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In 1866, the United States Army formed the 9th and 10th Cavalry and the 24th and 25th Infantry Regiments of African American soldiers to replace the United States Colored Troops (USCT) who fought during the American Civil War. Known as the Buffalo Soldiers, these African American troops played a major role in the history of the Western frontier. After the Spanish-American War, the Buffalo Soldiers spent several months recuperating in Huntsville, Alabama. The location of their respite became known as Cavalry Hill Park. The State Black Archives exhibit includes a uniform worn by a Buffalo Soldier, a miniature replica of the Buffalo Soldiers Memorial monument in downtown Huntsville, and several framed artwork depicting the soldiers in action.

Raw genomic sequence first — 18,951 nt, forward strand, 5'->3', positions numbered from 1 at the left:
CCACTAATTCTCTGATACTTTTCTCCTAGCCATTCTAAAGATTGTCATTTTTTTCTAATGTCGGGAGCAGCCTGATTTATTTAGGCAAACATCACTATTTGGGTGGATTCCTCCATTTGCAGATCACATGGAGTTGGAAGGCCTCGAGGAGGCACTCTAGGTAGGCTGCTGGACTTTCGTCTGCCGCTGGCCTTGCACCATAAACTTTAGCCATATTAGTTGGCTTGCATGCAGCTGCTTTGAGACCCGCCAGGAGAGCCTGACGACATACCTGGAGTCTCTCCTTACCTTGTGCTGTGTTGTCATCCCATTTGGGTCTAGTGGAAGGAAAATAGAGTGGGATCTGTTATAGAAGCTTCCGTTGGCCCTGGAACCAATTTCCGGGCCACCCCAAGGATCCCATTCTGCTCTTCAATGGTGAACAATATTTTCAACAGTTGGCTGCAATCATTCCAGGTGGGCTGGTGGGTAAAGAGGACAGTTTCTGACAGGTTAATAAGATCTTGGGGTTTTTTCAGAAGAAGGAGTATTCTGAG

alabama bicentennial
There are three Historically Black Institutions of Higher Learning in the Tennessee Valley Area that have been serving the black community since the late 19th century. These insitutions are Alabama Agriculture and Mechanical University; founded in 1875, Oakwood University; founded in 1896, and Joseph Drake State Community  and Technical College; founded in 1961. The exhibit tells the stories and narratives of just a few of the prominent leaders in these communities who have provided support and fostered growth throughout the larger North Alabama African-American Community.